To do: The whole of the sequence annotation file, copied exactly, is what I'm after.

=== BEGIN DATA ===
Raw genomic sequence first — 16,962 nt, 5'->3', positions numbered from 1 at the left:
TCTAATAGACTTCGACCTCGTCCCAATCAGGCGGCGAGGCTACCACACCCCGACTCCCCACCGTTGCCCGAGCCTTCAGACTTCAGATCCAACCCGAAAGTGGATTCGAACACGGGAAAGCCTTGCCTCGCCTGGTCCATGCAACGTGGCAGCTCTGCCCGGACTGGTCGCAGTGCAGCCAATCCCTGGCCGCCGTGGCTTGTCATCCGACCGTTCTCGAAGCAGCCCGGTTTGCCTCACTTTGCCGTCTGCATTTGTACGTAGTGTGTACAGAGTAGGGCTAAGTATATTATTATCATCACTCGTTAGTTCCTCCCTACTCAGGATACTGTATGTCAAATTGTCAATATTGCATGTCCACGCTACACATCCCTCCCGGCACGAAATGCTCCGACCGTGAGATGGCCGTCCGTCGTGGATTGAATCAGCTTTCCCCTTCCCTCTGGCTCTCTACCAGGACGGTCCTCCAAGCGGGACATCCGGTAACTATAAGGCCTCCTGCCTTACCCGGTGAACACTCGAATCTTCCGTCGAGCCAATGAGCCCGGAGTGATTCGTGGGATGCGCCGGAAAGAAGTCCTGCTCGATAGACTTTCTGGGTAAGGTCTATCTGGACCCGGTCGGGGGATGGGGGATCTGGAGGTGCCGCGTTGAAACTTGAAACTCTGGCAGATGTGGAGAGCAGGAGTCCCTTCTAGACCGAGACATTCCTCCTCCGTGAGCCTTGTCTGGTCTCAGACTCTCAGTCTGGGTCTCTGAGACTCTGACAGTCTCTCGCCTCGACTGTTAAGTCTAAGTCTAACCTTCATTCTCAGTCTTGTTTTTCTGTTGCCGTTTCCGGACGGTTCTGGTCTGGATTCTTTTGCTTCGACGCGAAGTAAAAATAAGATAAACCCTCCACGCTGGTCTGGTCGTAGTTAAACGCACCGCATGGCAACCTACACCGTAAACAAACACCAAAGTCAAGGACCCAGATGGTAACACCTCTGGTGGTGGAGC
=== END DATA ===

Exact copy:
Raw genomic sequence first — 16,962 nt, 5'->3', positions numbered from 1 at the left:
TCTAATAGACTTCGACCTCGTCCCAATCAGGCGGCGAGGCTACCACACCCCGACTCCCCACCGTTGCCCGAGCCTTCAGACTTCAGATCCAACCCGAAAGTGGATTCGAACACGGGAAAGCCTTGCCTCGCCTGGTCCATGCAACGTGGCAGCTCTGCCCGGACTGGTCGCAGTGCAGCCAATCCCTGGCCGCCGTGGCTTGTCATCCGACCGTTCTCGAAGCAGCCCGGTTTGCCTCACTTTGCCGTCTGCATTTGTACGTAGTGTGTACAGAGTAGGGCTAAGTATATTATTATCATCACTCGTTAGTTCCTCCCTACTCAGGATACTGTATGTCAAATTGTCAATATTGCATGTCCACGCTACACATCCCTCCCGGCACGAAATGCTCCGACCGTGAGATGGCCGTCCGTCGTGGATTGAATCAGCTTTCCCCTTCCCTCTGGCTCTCTACCAGGACGGTCCTCCAAGCGGGACATCCGGTAACTATAAGGCCTCCTGCCTTACCCGGTGAACACTCGAATCTTCCGTCGAGCCAATGAGCCCGGAGTGATTCGTGGGATGCGCCGGAAAGAAGTCCTGCTCGATAGACTTTCTGGGTAAGGTCTATCTGGACCCGGTCGGGGGATGGGGGATCTGGAGGTGCCGCGTTGAAACTTGAAACTCTGGCAGATGTGGAGAGCAGGAGTCCCTTCTAGACCGAGACATTCCTCCTCCGTGAGCCTTGTCTGGTCTCAGACTCTCAGTCTGGGTCTCTGAGACTCTGACAGTCTCTCGCCTCGACTGTTAAGTCTAAGTCTAACCTTCATTCTCAGTCTTGTTTTTCTGTTGCCGTTTCCGGACGGTTCTGGTCTGGATTCTTTTGCTTCGACGCGAAGTAAAAATAAGATAAACCCTCCACGCTGGTCTGGTCGTAGTTAAACGCACCGCATGGCAACCTACACCGTAAACAAACACCAAAGTCAAGGACCCAGATGGTAACACCTCTGGTGGTGGAGC